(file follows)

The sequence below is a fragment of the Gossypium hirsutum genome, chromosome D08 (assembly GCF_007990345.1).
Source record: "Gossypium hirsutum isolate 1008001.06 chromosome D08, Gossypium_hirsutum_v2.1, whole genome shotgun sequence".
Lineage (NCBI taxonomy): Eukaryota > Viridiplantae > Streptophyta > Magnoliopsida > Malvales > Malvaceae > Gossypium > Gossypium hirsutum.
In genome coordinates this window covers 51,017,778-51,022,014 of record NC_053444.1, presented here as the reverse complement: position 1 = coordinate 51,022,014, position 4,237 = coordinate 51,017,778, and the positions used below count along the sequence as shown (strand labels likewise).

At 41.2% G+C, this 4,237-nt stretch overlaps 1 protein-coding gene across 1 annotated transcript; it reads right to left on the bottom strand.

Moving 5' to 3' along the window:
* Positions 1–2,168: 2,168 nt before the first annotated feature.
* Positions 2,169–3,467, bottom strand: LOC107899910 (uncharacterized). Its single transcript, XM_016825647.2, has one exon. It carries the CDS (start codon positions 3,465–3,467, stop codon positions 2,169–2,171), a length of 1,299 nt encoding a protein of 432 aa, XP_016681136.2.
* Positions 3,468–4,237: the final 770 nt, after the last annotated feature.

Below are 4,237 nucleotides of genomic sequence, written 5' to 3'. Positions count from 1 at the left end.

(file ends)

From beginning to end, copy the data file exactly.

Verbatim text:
The sequence below is a fragment of the Gossypium hirsutum genome, chromosome D08 (assembly GCF_007990345.1).
Source record: "Gossypium hirsutum isolate 1008001.06 chromosome D08, Gossypium_hirsutum_v2.1, whole genome shotgun sequence".
Lineage (NCBI taxonomy): Eukaryota > Viridiplantae > Streptophyta > Magnoliopsida > Malvales > Malvaceae > Gossypium > Gossypium hirsutum.
In genome coordinates this window covers 51,017,778-51,022,014 of record NC_053444.1, presented here as the reverse complement: position 1 = coordinate 51,022,014, position 4,237 = coordinate 51,017,778, and the positions used below count along the sequence as shown (strand labels likewise).

At 41.2% G+C, this 4,237-nt stretch overlaps 1 protein-coding gene across 1 annotated transcript; it reads right to left on the bottom strand.

Moving 5' to 3' along the window:
* Positions 1–2,168: 2,168 nt before the first annotated feature.
* Positions 2,169–3,467, bottom strand: LOC107899910 (uncharacterized). Its single transcript, XM_016825647.2, has one exon. It carries the CDS (start codon positions 3,465–3,467, stop codon positions 2,169–2,171), a length of 1,299 nt encoding a protein of 432 aa, XP_016681136.2.
* Positions 3,468–4,237: the final 770 nt, after the last annotated feature.

Below are 4,237 nucleotides of genomic sequence, written 5' to 3'. Positions count from 1 at the left end.